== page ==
If you’re looking forward to utilizing the upcoming depth of field effect on the iPhone 7 Plus, you should be aware of its potential limitations. Although it appears to be a great tool to have in the bag, it’s not going to have your DSLR collecting dust, depending on the type of photographer you are.
Limitations of the depth of field feature on iPhone 7 Plus
For starters, the depth of field feature, which isn’t scheduled to launch until later this fall via a software update, appears to only work with real people. On Apple’s website, it explains what the depth of field effect is for (emphasis mine):
Depth of field allows you to keep faces sharp while creating a blurred effect in the background. When you take a shot with iPhone 7 Plus, the dual-camera system uses both cameras and advanced machine learning to make your subject sharp while creating the same out-of-focus blur in the background — known as the bokeh effect — previously reserved for DSLR cameras. So no matter what’s behind your subject, it’s easy to create a great portrait.
Portrait: noun 1. a painting, drawing, photograph, or engraving of a person, especially one depicting only the face or head and shoulders.
Although we didn’t receive an expansive demonstration of the impressive new feature, the wording used in press materials suggests that the depth of field effect will be limited to those occasions when shooting photos of real people, not inanimate objects.
This means that product photography, for instance, won’t be able to take advantage of the depth of field feature. Although Apple hasn’t fully expounded on the ways that the feature can be wielded, it was very careful in its message on its website.
Phil Schiller, Apple’s SVP of Worldwide Marketing, was also careful in his wording as he explained the advantages of the 7 Plus’ camera system:
There’s one other use of this camera that we challenged our engineering team to do as an extra credit project. It really was, it’s something that is incredibly challenging and takes a lot of amazing invention, but what they’ve been doing is astounding. And it’s something that’s a big breakthrough in photography, and we want to give you a sneak peak of this feature.
What they’re able to do, when we take a picture, is to use the ISP to scan the scene. To use machine learning to recognize people and faces and then create a depth map of that image from the two cameras and the software. Keep the people in front sharp in focus, and apply a beautiful blur to the background.
This feature, once it ships, will be available via a new Portrait style within the stock Camera app on the iPhone 7 Plus. After selecting Portrait style, the software automatically switches to the 56mm telephoto lens, and displays a deep depth preview, which is generated in real time as you’re looking at the screen. That’s mighty impressive, and it’s something Apple notes that DSLRs aren’t currently capable of doing.
For the record, Apple isn’t claiming that its cameras replace DSLRs, as Schiller explained during the end of the 7 Plus camera demonstration:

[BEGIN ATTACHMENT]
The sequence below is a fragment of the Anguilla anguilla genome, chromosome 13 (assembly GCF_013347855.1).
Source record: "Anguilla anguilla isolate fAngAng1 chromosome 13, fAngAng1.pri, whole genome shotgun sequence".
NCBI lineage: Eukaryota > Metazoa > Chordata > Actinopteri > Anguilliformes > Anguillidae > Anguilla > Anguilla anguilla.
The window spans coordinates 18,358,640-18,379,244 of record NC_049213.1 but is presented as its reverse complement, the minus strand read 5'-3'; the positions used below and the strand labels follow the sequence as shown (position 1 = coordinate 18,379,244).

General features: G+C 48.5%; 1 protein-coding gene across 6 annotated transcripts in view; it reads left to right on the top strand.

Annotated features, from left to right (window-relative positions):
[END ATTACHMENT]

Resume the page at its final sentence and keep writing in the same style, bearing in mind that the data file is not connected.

Now we are not saying to throw out your DSLRs and that iPhone replaces all of the DSLRs. What we are saying is this is the best camera we have ever made in an iPhone. This is the best camera ever made in any smartphone. For many of the customers who have it, it’ll probably be the best camera they’ve ever owned to date. But more importantly it allows them to create beautiful pictures with incredible creative tools.
Apple’s new Portrait style in the iPhone 7 Plus’ Camera app appears to be, at least at this stage in the game, limited to portrait photography of human subjects. In other words, don’t expect to be able to use the iPhone 7 Plus’ camera to pull off stunning high-bokeh scenery pictures devoid of human subjects, or photos of inanimate objects with drastically blurred backgrounds yet. Such functionality could theoretically be incorporated by means of a software update, but it doesn’t appear that the camera will gain those capabilities initially.
Right now, it’s unclear how much you’ll be able to adjust shallow depth of field effect, if at all. You’ll also, apparently, be limited to using the effect inside of the stock Camera app, as there was no mention of third-party-accessible APIs. Of course, all of this is subject to change, and most likely will be changed as the software grows and matures.
DSLRs are safe
Apple’s ability to bring us DSLR-like functionality is very impressive, but one must remember that it’s the software, not so much the hardware, that makes this feature possible in such a diminutive package.
This presents advantages and disadvantages for Apple. It’s an advantage, because Apple is a much more nimble and capable software developer than any camera manufacturer can ever hope to be. At the same time, Apple is limited by physics. There’s simply no way to produce the true bokeh effects made possible by fast glass and camera bodies with full frame sensors.
Point and shoot manufactures will continue to suffer as Apple eats most of its lunch — the new slightly wider 28mm lens, ƒ/1.8 aperture, and updated glass and sensor will make videos and photos even more impressive — but true photo enthusiasts who want control over every aspect of their shots will not be fazed and will continue to buy standalone cameras. Software tricks aside, nothing can replace hardware solely built for taking great photos, not to mention videos, which Apple’s new shallow depth of field feature doesn’t appear to support either.
Schiller sums it up nicely:
It’s not for every style of picture you’re going to take, but for the ones you want to use it on, it’s a pretty big breakthrough.
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